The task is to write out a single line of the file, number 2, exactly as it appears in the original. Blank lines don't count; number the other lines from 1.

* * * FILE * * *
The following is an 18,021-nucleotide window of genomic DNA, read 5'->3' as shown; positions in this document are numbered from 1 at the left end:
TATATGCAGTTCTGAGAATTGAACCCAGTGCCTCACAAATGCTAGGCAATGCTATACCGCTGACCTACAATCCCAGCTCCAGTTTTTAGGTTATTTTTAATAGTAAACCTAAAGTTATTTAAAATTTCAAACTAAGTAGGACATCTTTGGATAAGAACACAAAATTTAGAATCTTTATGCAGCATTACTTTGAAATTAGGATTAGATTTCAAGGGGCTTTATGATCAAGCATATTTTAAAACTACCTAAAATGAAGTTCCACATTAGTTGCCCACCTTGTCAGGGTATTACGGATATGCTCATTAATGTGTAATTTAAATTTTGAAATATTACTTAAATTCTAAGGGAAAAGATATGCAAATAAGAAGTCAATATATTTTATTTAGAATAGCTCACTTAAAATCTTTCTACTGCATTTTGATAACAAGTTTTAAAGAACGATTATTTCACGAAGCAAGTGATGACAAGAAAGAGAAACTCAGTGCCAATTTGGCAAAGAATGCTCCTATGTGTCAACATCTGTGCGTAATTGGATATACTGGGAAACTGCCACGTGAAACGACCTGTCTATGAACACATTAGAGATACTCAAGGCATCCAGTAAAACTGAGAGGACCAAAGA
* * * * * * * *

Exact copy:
TATATGCAGTTCTGAGAATTGAACCCAGTGCCTCACAAATGCTAGGCAATGCTATACCGCTGACCTACAATCCCAGCTCCAGTTTTTAGGTTATTTTTAATAGTAAACCTAAAGTTATTTAAAATTTCAAACTAAGTAGGACATCTTTGGATAAGAACACAAAATTTAGAATCTTTATGCAGCATTACTTTGAAATTAGGATTAGATTTCAAGGGGCTTTATGATCAAGCATATTTTAAAACTACCTAAAATGAAGTTCCACATTAGTTGCCCACCTTGTCAGGGTATTACGGATATGCTCATTAATGTGTAATTTAAATTTTGAAATATTACTTAAATTCTAAGGGAAAAGATATGCAAATAAGAAGTCAATATATTTTATTTAGAATAGCTCACTTAAAATCTTTCTACTGCATTTTGATAACAAGTTTTAAAGAACGATTATTTCACGAAGCAAGTGATGACAAGAAAGAGAAACTCAGTGCCAATTTGGCAAAGAATGCTCCTATGTGTCAACATCTGTGCGTAATTGGATATACTGGGAAACTGCCACGTGAAACGACCTGTCTATGAACACATTAGAGATACTCAAGGCATCCAGTAAAACTGAGAGGACCAAAGA